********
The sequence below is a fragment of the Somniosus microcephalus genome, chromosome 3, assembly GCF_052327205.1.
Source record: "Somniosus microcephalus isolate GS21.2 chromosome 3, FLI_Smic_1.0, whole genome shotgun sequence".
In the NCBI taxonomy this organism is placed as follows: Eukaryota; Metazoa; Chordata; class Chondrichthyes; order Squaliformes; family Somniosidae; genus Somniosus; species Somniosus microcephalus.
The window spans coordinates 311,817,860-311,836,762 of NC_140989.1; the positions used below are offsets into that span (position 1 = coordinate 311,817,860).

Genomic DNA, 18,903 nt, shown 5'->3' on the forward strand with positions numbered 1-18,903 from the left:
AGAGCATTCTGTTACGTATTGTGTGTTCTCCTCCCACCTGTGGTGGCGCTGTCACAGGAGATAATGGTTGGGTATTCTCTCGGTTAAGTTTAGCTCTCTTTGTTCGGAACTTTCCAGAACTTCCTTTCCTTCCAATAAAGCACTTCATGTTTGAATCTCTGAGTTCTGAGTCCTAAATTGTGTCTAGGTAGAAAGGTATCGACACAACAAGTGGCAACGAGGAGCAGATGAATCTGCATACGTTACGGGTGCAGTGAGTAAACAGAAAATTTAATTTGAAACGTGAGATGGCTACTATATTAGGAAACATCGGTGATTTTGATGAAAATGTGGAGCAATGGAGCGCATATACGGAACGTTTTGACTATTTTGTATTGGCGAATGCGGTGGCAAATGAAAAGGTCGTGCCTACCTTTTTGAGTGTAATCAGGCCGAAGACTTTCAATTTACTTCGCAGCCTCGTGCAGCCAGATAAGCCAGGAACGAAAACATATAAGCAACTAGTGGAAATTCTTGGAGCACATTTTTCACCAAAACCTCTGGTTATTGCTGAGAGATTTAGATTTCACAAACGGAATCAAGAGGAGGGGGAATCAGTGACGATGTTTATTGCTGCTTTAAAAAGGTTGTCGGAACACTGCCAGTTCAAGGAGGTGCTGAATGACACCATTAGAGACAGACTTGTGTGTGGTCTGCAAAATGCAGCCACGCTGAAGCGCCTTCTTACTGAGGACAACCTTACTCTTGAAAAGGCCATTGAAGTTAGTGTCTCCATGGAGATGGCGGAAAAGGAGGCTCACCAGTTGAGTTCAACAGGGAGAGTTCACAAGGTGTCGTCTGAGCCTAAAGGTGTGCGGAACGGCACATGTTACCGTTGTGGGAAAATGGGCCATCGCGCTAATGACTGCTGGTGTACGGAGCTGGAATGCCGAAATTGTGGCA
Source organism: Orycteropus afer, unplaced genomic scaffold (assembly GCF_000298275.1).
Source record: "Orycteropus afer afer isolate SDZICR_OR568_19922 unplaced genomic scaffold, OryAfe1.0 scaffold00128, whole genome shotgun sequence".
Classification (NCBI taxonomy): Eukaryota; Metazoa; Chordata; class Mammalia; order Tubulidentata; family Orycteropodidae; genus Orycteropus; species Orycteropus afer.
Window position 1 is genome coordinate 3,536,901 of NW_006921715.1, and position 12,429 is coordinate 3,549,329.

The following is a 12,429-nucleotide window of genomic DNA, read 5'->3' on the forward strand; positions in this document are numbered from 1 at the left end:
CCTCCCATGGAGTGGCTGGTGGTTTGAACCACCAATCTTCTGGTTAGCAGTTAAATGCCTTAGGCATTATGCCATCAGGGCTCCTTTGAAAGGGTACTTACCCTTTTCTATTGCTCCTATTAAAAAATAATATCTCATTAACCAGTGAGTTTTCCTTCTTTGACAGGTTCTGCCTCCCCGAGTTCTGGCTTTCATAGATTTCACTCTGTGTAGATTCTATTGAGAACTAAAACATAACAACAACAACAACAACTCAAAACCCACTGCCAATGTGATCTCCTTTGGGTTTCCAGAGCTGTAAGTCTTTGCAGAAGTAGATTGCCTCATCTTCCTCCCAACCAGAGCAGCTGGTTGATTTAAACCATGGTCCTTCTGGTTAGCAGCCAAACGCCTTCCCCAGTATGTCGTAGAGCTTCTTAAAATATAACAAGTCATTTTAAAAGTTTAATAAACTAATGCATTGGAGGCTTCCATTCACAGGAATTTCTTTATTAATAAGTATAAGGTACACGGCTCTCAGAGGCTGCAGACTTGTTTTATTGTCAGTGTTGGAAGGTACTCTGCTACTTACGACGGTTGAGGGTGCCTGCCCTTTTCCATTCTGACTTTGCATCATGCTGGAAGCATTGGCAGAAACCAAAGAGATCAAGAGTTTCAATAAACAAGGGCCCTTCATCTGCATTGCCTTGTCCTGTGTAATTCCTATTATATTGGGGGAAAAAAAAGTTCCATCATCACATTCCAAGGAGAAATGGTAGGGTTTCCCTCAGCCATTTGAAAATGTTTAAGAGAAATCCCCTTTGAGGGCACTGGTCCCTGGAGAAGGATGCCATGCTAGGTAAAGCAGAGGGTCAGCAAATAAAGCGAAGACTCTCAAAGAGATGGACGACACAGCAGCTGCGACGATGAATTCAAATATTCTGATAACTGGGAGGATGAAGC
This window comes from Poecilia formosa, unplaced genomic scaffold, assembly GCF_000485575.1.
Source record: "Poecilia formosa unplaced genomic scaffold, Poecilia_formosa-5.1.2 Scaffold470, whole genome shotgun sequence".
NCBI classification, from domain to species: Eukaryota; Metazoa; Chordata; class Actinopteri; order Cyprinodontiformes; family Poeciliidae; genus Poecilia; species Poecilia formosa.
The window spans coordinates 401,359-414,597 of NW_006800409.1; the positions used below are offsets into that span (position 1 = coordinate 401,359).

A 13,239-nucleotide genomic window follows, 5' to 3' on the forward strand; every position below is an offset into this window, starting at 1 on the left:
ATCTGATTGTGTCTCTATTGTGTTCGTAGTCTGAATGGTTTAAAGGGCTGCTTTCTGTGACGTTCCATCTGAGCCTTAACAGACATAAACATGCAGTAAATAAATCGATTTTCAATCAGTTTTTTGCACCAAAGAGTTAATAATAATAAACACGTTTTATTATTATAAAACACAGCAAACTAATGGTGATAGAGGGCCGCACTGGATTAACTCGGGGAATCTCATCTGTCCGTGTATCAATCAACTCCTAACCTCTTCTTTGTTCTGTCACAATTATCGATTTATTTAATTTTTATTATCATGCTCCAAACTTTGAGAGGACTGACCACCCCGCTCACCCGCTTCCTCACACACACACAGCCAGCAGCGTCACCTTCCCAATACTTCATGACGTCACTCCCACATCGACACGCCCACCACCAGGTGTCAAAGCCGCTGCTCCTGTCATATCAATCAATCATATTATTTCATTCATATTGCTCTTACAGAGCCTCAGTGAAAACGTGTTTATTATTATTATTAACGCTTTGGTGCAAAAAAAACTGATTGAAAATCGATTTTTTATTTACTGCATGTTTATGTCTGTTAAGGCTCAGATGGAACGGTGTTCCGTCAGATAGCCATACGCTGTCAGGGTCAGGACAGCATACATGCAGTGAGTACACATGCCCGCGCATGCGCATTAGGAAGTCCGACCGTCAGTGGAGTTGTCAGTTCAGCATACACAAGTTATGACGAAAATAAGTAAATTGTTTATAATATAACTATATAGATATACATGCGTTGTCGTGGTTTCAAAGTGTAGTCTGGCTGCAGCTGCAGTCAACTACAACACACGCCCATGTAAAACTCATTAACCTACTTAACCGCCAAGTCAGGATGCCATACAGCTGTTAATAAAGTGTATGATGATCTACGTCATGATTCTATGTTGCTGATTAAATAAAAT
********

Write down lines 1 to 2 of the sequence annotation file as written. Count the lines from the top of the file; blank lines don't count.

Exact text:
The sequence below is a fragment of the Somniosus microcephalus genome, chromosome 3, assembly GCF_052327205.1.
Source record: "Somniosus microcephalus isolate GS21.2 chromosome 3, FLI_Smic_1.0, whole genome shotgun sequence".